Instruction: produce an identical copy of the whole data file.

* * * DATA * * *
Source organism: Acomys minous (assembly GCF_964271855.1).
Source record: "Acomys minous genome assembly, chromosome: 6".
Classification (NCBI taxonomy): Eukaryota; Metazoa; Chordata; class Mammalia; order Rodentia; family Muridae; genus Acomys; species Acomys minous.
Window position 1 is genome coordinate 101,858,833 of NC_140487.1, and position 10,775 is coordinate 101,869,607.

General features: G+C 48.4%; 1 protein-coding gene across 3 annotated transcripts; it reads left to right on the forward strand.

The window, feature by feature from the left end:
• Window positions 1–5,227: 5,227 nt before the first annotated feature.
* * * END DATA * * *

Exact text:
Source organism: Acomys minous (assembly GCF_964271855.1).
Source record: "Acomys minous genome assembly, chromosome: 6".
Classification (NCBI taxonomy): Eukaryota; Metazoa; Chordata; class Mammalia; order Rodentia; family Muridae; genus Acomys; species Acomys minous.
Window position 1 is genome coordinate 101,858,833 of NC_140487.1, and position 10,775 is coordinate 101,869,607.

General features: G+C 48.4%; 1 protein-coding gene across 3 annotated transcripts; it reads left to right on the forward strand.

The window, feature by feature from the left end:
• Window positions 1–5,227: 5,227 nt before the first annotated feature.